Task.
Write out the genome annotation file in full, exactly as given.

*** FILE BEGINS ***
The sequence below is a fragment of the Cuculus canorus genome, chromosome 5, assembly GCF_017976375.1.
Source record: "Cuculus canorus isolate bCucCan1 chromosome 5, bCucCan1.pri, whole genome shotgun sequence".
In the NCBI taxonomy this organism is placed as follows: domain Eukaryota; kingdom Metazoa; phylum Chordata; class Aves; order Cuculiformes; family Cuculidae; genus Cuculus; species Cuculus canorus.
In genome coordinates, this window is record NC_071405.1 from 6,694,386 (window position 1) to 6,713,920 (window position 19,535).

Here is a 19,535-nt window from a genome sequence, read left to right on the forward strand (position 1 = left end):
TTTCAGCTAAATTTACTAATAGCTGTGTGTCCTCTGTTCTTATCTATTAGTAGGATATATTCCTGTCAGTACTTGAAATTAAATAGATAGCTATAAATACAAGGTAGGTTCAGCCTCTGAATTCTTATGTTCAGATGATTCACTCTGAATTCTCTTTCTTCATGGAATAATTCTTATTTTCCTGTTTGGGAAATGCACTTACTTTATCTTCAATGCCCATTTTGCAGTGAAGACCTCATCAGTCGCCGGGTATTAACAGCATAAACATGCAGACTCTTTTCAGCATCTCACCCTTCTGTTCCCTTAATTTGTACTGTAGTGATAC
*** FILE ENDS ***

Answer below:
The sequence below is a fragment of the Cuculus canorus genome, chromosome 5, assembly GCF_017976375.1.
Source record: "Cuculus canorus isolate bCucCan1 chromosome 5, bCucCan1.pri, whole genome shotgun sequence".
In the NCBI taxonomy this organism is placed as follows: domain Eukaryota; kingdom Metazoa; phylum Chordata; class Aves; order Cuculiformes; family Cuculidae; genus Cuculus; species Cuculus canorus.
In genome coordinates, this window is record NC_071405.1 from 6,694,386 (window position 1) to 6,713,920 (window position 19,535).

Here is a 19,535-nt window from a genome sequence, read left to right on the forward strand (position 1 = left end):
TTTCAGCTAAATTTACTAATAGCTGTGTGTCCTCTGTTCTTATCTATTAGTAGGATATATTCCTGTCAGTACTTGAAATTAAATAGATAGCTATAAATACAAGGTAGGTTCAGCCTCTGAATTCTTATGTTCAGATGATTCACTCTGAATTCTCTTTCTTCATGGAATAATTCTTATTTTCCTGTTTGGGAAATGCACTTACTTTATCTTCAATGCCCATTTTGCAGTGAAGACCTCATCAGTCGCCGGGTATTAACAGCATAAACATGCAGACTCTTTTCAGCATCTCACCCTTCTGTTCCCTTAATTTGTACTGTAGTGATAC